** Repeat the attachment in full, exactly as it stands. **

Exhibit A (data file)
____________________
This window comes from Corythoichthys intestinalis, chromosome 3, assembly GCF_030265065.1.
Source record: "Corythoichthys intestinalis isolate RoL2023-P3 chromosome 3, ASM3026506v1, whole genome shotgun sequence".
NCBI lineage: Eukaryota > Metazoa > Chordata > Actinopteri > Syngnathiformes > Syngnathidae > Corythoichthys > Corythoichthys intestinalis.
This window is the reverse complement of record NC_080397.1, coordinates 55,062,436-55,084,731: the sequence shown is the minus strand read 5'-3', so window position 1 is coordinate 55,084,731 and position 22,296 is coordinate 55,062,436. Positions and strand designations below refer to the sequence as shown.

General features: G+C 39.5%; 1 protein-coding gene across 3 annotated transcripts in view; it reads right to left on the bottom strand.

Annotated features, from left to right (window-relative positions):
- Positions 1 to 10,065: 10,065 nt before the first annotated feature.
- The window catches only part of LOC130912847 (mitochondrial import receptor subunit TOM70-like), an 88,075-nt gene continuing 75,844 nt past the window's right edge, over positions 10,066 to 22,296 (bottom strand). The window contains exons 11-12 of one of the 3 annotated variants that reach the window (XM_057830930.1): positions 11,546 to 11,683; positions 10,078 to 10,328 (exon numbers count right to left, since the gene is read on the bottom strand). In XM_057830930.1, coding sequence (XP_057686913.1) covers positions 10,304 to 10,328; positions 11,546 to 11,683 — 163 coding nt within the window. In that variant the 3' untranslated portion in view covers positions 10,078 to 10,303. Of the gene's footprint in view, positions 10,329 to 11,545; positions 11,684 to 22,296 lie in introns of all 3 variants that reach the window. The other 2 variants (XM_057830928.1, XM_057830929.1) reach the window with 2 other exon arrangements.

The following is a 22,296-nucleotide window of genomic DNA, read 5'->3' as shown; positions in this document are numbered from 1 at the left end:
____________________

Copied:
This window comes from Corythoichthys intestinalis, chromosome 3, assembly GCF_030265065.1.
Source record: "Corythoichthys intestinalis isolate RoL2023-P3 chromosome 3, ASM3026506v1, whole genome shotgun sequence".
NCBI lineage: Eukaryota > Metazoa > Chordata > Actinopteri > Syngnathiformes > Syngnathidae > Corythoichthys > Corythoichthys intestinalis.
This window is the reverse complement of record NC_080397.1, coordinates 55,062,436-55,084,731: the sequence shown is the minus strand read 5'-3', so window position 1 is coordinate 55,084,731 and position 22,296 is coordinate 55,062,436. Positions and strand designations below refer to the sequence as shown.

General features: G+C 39.5%; 1 protein-coding gene across 3 annotated transcripts in view; it reads right to left on the bottom strand.

Annotated features, from left to right (window-relative positions):
- Positions 1 to 10,065: 10,065 nt before the first annotated feature.
- The window catches only part of LOC130912847 (mitochondrial import receptor subunit TOM70-like), an 88,075-nt gene continuing 75,844 nt past the window's right edge, over positions 10,066 to 22,296 (bottom strand). The window contains exons 11-12 of one of the 3 annotated variants that reach the window (XM_057830930.1): positions 11,546 to 11,683; positions 10,078 to 10,328 (exon numbers count right to left, since the gene is read on the bottom strand). In XM_057830930.1, coding sequence (XP_057686913.1) covers positions 10,304 to 10,328; positions 11,546 to 11,683 — 163 coding nt within the window. In that variant the 3' untranslated portion in view covers positions 10,078 to 10,303. Of the gene's footprint in view, positions 10,329 to 11,545; positions 11,684 to 22,296 lie in introns of all 3 variants that reach the window. The other 2 variants (XM_057830928.1, XM_057830929.1) reach the window with 2 other exon arrangements.

The following is a 22,296-nucleotide window of genomic DNA, read 5'->3' as shown; positions in this document are numbered from 1 at the left end: